August 26, 2005

Gratuitous French-Bashing


Today is the anniversary of the Battle of Crecy in 1346, in which Edward, Black Prince of Wales and his English longbowmen thrashed the French knights. (I hope you're paying attention, Steve-O.)

Shakespeare couldn't resist getting in a dig about it in his buildup to the battle of Agincourt:

Charles the Sixth:

Think we King Harry strong;
And, princes, look you strongly arm to meet him.
The kindred of him hath been flesh'd upon us;
And he is bred out of that bloody strain
That haunted us in our familiar paths:
Witness our too much memorable shame
When Cressy battle fatally was struck,
And all our princes captiv'd by the hand
Of that black name, Edward, Black Prince of Wales;
Whiles that his mountain sire, on mountain standing,
Up in the air, crown'd with the golden sun,
Saw his heroical seed, and smiled to see him,
Mangle the work of nature and deface
The patterns that by God and by French fathers
Had twenty years been made. This is a stem
Of that victorious stock; and let us fear
The native mightiness and fate of him.

-Henry V, Act II, Scene 4

What is remarkable is that the battles of Crecy and Agincourt occured nearly 70 years apart, and yet the English whomped the French in almost exactly the same way each time. This says a lot about the stubborn refusal of the French Aristocracy to believe that the horse-mounted knight had been made obsolete by a longbow-weilding yeoman, a concept totally at odds with Medieval notions of chivalry.

UPDATE: Speaking of which, if you haven't read Barbara Tuchman's A Distant Mirror, you really ought to.

Posted by Robert at August 26, 2005 02:02 PM | TrackBack

A recent episode of Battlefield Detectives covered the battle of Agincourt. It was interesting. They theorihat given recent advances in armor (new types of steel), the English longbows with iron-tipped arrows could not have penetrated the armor of the French Knights. TheyWOULD, however, have wreaked havoc amongst their horses. Furthermore, the terrain at Agincourt favored the English -- a plateau that fell sharply away on either side and narrowed as it approached English lines. Crowd Dynamics reasearch shows this would have caused havoc amongst the French troops. Also, once they hit the English lines, the muddy ground favored the less heavily armored English bowmen, who at that point would have drawn melee weapons like hammers and daggers.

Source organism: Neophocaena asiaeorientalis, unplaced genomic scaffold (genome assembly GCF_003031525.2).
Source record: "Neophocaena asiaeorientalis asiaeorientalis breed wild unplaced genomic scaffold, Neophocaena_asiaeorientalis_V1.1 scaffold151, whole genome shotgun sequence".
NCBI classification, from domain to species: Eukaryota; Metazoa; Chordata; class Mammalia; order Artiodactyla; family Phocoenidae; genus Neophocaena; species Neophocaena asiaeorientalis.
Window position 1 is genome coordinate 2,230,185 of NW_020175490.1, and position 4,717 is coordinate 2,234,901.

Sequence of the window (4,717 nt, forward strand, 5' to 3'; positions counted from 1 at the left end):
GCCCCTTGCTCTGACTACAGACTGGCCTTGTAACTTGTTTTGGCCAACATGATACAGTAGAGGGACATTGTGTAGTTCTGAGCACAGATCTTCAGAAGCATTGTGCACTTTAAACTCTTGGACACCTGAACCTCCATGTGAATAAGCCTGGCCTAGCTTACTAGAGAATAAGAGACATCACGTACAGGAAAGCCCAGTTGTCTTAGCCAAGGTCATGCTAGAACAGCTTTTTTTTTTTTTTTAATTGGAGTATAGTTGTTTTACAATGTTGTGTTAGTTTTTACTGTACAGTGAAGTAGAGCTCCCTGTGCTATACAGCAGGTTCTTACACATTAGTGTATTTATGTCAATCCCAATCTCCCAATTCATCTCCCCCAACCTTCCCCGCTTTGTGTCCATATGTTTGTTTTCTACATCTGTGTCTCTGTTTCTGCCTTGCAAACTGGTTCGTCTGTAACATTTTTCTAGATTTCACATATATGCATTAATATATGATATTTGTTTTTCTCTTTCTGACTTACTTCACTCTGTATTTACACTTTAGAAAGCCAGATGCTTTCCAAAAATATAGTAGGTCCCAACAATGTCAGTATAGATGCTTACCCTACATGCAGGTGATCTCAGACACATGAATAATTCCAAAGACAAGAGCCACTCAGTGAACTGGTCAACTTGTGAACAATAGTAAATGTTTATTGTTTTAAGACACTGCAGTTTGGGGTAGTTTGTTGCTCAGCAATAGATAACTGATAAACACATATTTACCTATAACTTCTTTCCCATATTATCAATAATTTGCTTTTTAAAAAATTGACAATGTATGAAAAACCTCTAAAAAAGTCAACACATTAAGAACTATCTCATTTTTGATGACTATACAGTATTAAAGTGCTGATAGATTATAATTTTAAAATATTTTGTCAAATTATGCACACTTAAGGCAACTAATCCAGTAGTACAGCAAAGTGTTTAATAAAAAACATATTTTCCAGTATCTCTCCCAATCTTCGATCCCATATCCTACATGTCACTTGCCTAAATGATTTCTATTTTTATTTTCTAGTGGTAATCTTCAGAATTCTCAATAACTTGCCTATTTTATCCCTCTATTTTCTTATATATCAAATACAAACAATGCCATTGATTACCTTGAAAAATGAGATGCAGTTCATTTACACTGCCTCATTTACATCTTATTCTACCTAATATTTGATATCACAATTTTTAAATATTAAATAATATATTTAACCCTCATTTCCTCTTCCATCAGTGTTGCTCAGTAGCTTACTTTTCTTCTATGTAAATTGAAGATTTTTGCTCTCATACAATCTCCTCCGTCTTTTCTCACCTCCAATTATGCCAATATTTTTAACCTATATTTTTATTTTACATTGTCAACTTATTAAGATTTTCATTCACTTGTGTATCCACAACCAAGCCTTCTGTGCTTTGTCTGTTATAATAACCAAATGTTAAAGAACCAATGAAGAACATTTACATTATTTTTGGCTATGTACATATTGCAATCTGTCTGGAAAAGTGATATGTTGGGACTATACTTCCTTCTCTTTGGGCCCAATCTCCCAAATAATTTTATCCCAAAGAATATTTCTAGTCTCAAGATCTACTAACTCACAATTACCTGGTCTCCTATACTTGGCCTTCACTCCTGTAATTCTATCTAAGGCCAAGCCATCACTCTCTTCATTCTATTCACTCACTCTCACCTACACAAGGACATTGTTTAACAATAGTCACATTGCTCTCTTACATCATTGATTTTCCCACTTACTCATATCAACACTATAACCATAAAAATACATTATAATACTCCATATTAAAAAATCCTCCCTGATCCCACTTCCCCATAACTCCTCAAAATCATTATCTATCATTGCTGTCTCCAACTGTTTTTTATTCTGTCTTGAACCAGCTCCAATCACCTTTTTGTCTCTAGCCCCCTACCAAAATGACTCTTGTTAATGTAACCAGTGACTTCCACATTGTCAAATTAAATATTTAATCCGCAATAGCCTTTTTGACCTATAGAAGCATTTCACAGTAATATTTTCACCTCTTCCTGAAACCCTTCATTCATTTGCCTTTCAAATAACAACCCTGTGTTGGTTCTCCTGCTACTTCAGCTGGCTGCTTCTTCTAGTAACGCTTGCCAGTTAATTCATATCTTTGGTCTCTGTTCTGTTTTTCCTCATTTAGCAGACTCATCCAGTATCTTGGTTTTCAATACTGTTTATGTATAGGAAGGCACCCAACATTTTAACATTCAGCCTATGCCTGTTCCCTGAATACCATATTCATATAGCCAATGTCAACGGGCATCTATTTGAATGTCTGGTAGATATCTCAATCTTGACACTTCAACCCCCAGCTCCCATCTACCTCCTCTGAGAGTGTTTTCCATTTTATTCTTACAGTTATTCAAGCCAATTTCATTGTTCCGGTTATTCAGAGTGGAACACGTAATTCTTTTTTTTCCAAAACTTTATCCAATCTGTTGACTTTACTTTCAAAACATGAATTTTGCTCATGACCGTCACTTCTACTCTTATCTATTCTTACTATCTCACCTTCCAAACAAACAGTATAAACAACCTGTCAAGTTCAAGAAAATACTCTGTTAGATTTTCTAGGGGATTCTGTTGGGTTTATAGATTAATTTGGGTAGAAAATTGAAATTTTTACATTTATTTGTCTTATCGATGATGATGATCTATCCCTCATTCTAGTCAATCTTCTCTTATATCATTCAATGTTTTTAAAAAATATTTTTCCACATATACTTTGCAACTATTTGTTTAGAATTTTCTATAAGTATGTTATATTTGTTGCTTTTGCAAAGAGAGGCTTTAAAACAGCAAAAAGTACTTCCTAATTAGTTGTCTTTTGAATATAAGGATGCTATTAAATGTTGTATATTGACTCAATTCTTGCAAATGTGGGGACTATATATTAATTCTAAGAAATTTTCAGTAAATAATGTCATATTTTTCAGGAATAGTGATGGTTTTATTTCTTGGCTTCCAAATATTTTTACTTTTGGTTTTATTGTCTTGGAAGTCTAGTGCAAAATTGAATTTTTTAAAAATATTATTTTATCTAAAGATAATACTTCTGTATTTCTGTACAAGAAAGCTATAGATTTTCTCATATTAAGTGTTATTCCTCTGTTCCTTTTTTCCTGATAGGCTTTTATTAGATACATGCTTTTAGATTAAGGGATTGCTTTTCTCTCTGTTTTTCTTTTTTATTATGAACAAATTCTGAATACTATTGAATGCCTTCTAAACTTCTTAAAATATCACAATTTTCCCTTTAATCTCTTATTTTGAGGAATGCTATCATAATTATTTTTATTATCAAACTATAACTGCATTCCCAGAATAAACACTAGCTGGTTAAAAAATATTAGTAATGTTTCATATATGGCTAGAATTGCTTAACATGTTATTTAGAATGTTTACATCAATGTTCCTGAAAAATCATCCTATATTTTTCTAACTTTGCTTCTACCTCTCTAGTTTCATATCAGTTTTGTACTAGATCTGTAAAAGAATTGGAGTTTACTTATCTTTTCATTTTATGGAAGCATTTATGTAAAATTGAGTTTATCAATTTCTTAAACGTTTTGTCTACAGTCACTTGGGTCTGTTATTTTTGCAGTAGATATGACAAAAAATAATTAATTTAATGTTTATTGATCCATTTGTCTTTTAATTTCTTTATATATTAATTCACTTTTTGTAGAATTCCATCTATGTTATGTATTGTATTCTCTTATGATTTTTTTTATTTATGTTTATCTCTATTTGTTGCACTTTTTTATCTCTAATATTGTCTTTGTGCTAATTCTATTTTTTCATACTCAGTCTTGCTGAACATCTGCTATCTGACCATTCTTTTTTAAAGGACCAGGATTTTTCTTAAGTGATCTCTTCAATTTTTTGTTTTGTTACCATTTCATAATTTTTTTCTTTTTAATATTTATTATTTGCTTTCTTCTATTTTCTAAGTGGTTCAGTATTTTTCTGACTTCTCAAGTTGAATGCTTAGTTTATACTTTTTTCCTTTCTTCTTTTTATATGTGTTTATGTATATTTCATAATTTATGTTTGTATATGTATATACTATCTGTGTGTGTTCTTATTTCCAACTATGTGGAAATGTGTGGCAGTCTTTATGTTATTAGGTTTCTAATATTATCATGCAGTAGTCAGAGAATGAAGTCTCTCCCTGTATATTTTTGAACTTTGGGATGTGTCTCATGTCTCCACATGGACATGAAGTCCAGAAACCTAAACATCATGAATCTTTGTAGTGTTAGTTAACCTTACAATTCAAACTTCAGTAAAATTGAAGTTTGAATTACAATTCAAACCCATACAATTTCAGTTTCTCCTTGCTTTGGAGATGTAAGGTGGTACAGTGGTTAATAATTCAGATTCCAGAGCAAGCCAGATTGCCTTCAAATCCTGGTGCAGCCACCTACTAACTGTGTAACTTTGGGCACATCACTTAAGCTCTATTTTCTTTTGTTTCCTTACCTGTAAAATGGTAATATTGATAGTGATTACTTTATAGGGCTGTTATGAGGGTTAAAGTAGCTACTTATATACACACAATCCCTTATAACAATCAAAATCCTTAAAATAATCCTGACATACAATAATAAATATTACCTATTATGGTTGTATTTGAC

*shrug* I've never been much on medieval history, but it sounded plausible.

Posted by: Brian B at August 26, 2005 03:00 PM

Good book, yes, but outstanding post today! Thanks for the reminder!

Posted by: RP at August 26, 2005 03:37 PM

Hey, let's not forget that even if the French lost the battles of Crecy and Agincourt, in 1453 they did win the war.

Of course, after that they went into a bit of a slump, which so far has lasted for 552 years...

Posted by: utron at August 26, 2005 05:43 PM

in 1453 they did win the war.

And even then, a FrenchMAN didn't lead them.

Posted by: Brian B at August 26, 2005 05:53 PM

Besides, they'd never have won if she hadn't taken an aerobics course in San Dimas, an *ahem* AMERICAN city.

Posted by: Robbo the LB at August 26, 2005 06:02 PM

Agincourt has always been overstated. Henry V had been outmaneuvered by the French while en route to his winter quarters at Calais and was somewhat outnumbered. Still, the field was to his advantage and that more than his longbowmen won the battle for him.

The field was flanked by two dense woods which forced the French into a frontal position. Furthermore the ground was muddy from recent rains so it was hard going to march in line or for cavalry to charge en mass. The French cavalry planned to ride down the English archers and this might have succeeded if the archers hadn't anchored their flanks against the woods, the ground hadn't been muddy, and the order to charge had been properly executed. As it was a disorganized mob of cavalry was met by 4 volleys of arrows which shattered their ranks and sent the survivors reeling into their own infantry, who panicked and routed before the advancing English infantry.

In point of fact there was no reason for the French cavalry to charge at all. Henry and his men were effectively boxed in with no provisions and could have been starved into surrender. They had launched an attack "for honor's sake" so that after they were repulsed they could surrender and no one would think them cowards. That it turned into an outstanding victory was as much a surprise to them as the French.

Posted by: Orion at August 26, 2005 06:51 PM
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